Turns out, it takes more than just well-crafted cocktails, the right music and a good vibe.
In fact, the years before Dead Rabbit opened were pretty painful for the operating partners, Sean Muldoon and Jack McGarry, who worked on the initial plan from their home base of Belfast in Northern Ireland, agonizing over details and sleeping very little.
"What kept us going was our mission statement to bring the Irish bar into the 21st century," McGarry says. "One of our goals was to have the world's best bar recognized as [being] an Irish bar."
He adds, modestly: "It's our version of the world's best bar. Beauty is in the eye of the beholder."
The Dead Rabbit Grocery and Grog
(30 Water Street, New York; +1 646 422 7906
), a New York cocktail bar meets Irish pub, is a celebration of what was going down in lower Manhattan before it became the Financial District, long before Wall Street was filled with traders.
It's what became of Muldoon and McGarry's vision to legitimize the Irish pub.
McGarry calls Dead Rabbit a "multi-experiential experience," and he's right.
The tri-level bar features a tap room (with a comfortable Irish pub feel and sizable whiskey list) on the ground floor, and a parlor serving cocktails on the second. The top level is used for private events.
The feeling is the same up and down: easy, inviting and non-pretentious -- which isn't always easy to pull off, especially when drinks cost upwards of $16 a pop.
The cocktails, like the staff, are serious -- but served with a wink.
Not literally, of course, but the playful drink names (Mafioso, Son of a Gun, Femme Fatale) are revealed in the pages of a menu that's part food and drink list, part graphic novel (and available for purchase at $6).
A rotating but hefty selection of cocktails is listed alongside the illustrated tale of the Dead Rabbit gang, lead by John Morrissey. It's like a boozy history lesson -- and tourists and locals alike appear to eat it up.
Awards are casually littered on the shelves behind the bartenders who shake and stir to a classic rock soundtrack.
People may know about the accolades, and be drawn in by the hype, but they're staying for the fun.
Other acclaimed bars are known for their crazy garnishes. Some focus on Tiki drinks, some serve cocktails at a high volume. What is it that sets Dead Rabbit apart?
Bar manager Jillian Vose, who joined the Dead Rabbit team about a year into their opening, was in London for the recent World's Best awards and visited a few other bars that also made the cut.
"I think the difference is that it's not just one thing," she says. "The Dead Rabbit feels like a bar that gives you a hug; it's cozy, you feel comfortable there.
"The music's right, the lighting's right, the staff are friendly. You're not waiting forever for a drink... all of those things come together to make a special bar."
Adding to that formula is undoubtedly the location, which pairs so well with the theme of the bar and the graphic novel-style menu.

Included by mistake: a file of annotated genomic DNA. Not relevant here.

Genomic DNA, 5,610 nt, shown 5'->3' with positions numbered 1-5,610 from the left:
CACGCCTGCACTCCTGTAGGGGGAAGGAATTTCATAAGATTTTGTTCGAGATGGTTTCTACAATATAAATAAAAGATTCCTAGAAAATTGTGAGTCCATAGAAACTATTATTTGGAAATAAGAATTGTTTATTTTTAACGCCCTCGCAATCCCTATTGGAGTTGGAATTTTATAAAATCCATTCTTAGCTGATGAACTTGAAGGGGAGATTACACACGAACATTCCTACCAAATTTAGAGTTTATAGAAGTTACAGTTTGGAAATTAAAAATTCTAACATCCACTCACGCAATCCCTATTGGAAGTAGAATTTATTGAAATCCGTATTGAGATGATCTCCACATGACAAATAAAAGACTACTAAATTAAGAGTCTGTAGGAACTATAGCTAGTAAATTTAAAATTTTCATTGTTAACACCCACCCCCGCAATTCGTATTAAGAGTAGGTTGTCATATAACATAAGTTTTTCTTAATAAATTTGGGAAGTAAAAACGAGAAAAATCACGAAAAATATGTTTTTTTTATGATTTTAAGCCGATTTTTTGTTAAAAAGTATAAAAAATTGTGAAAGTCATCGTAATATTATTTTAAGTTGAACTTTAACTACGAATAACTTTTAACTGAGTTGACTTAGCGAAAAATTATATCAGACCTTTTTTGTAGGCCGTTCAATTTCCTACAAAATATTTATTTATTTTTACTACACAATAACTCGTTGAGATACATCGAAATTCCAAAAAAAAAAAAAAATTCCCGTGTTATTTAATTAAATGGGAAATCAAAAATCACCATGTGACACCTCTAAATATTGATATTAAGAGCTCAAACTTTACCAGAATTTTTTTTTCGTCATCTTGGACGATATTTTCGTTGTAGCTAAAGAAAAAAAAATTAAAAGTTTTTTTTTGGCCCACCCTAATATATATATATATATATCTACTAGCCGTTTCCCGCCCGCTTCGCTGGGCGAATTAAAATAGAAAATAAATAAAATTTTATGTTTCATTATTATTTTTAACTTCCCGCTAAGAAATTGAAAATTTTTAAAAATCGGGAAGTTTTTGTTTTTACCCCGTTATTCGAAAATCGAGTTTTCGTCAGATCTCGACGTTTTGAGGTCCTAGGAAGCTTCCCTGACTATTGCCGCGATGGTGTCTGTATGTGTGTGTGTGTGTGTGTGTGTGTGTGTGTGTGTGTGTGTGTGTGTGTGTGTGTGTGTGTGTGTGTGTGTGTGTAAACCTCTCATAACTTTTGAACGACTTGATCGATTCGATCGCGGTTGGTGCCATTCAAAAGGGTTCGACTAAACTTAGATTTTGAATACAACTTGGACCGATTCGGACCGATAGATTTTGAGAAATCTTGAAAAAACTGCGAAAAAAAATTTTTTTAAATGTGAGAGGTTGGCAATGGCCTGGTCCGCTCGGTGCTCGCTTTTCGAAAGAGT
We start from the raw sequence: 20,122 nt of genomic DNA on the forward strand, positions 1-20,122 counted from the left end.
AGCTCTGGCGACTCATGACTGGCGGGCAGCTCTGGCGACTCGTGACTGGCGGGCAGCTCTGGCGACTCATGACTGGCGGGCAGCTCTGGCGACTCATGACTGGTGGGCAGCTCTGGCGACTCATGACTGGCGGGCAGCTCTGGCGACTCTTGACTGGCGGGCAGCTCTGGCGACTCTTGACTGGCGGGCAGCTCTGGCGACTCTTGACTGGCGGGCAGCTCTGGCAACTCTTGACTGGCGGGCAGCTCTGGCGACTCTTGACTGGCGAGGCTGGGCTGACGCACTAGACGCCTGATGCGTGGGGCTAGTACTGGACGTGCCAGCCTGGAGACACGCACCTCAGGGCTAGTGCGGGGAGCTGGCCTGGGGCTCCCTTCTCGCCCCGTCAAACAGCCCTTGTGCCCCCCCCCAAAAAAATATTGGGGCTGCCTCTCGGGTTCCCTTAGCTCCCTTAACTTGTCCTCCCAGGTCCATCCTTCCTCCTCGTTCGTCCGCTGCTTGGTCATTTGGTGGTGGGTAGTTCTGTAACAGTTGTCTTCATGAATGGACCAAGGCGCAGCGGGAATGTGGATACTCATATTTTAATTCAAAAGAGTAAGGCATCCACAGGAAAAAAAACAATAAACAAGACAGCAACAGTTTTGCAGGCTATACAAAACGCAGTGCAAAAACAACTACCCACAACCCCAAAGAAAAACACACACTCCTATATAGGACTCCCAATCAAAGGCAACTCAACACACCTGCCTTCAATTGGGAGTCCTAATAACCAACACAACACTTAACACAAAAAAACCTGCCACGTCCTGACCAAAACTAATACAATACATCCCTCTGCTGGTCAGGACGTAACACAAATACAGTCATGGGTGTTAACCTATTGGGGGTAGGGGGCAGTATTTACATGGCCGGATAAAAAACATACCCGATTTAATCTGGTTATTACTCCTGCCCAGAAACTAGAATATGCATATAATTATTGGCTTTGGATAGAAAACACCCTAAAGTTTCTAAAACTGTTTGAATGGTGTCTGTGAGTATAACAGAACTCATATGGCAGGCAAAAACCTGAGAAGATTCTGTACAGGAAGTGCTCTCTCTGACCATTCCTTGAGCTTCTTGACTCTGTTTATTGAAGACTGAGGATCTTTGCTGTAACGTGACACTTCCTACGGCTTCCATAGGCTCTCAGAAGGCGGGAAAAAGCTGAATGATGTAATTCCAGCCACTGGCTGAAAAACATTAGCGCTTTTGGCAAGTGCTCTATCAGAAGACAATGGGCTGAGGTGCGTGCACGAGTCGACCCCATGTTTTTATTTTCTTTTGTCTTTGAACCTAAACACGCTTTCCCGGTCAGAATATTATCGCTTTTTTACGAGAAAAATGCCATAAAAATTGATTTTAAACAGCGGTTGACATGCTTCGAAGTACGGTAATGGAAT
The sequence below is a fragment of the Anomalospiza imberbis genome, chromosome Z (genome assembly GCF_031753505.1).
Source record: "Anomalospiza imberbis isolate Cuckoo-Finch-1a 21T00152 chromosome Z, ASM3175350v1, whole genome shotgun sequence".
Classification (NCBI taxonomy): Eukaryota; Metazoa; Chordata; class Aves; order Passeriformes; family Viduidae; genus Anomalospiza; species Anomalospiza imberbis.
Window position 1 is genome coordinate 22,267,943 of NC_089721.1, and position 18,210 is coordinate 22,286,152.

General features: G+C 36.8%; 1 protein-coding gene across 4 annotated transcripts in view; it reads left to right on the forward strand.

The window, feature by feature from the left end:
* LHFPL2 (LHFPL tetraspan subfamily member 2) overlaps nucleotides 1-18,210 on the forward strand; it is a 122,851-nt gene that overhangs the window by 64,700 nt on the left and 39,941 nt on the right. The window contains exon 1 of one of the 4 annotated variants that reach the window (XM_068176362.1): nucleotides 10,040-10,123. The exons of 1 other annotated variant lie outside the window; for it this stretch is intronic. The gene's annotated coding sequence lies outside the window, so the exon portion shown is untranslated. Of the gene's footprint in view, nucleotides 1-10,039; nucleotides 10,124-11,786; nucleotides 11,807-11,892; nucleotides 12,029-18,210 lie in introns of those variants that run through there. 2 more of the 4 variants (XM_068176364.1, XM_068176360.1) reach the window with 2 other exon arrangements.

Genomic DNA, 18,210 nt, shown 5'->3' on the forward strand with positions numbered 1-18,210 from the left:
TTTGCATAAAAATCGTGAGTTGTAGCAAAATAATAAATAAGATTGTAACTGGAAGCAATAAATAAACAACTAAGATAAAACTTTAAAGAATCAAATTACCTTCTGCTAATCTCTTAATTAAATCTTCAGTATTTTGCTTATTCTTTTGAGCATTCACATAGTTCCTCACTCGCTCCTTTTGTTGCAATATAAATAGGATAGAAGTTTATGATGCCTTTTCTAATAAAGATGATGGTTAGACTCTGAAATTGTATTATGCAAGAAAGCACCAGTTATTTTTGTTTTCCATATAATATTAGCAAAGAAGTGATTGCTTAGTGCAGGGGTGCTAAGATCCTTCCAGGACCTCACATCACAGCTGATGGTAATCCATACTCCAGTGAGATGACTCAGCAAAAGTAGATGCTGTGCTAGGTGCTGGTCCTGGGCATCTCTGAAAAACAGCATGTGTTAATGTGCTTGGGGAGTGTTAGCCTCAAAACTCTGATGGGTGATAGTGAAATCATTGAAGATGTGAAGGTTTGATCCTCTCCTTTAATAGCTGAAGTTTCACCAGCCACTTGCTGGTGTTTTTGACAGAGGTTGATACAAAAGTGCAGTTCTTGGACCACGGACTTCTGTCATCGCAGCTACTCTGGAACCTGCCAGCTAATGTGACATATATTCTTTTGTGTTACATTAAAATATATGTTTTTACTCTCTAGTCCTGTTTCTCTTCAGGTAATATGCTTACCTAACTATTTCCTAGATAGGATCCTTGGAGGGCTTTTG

Sense of place
Which begs the question, could Dead Rabbit be Dead Rabbit if it were located somewhere else?
"I think the reason why it works is because of where it is," Vose says. "Because of the location and what went on there in the time the bar was set in. It wouldn't be the same anywhere else."
It took six years for the bar to open, it's been around for nearly four, and since then Dead Rabbit has picked up a slew of other awards, including at Tales of the Cocktail where they took home World's Best Cocktail Menu, Best American Cocktail Bar and International Bartender of the Year award (given to McGarry).
The World's Best award is another jewel in their crown, albeit a shiny one.
"For us, it definitely it brings a sense of completion -- but I don't want you to think we're done," McGarry says. "The way we operate is: We want to improve every single day. We're aggressively trying to improve things; we're constantly working on maintenance issues.
"It's very much a job completed ... but the way we look at these things is, our arrival point is very much our next destination point."
McGarry notes that expectation levels rise with each accolade. "It's not easy to get here, but it's a hell of a lot easier winning an award than keeping them, you know?"
Vose agrees. "It's more terrifying!" she says of life after being named the best in the world.
"We won this award that we wanted for so long, [but] now there's more eyes on you, more expectations, people are coming for you."
Still, Vose sees the positive side of winning: "That's what's great about awards; they push people to become better."
The pressure to succeed isn't lost on McGarry, nor is he resting on his laurels.
"People are coming into this bar and are expecting the world's best so seeing dust or chewing gum under a seat... there are so many things to keep an eye on.
"You're constantly looking at things through a lens of 'If I were a guest coming into the world's best bar, what would I expect?'
"When you're constantly asking yourself those questions, constantly trying to tweak things and improve things, I don't know if we'll ever get to the point where we're happy."
"It means an awful lot, but we're not getting carried away," he says with a laugh.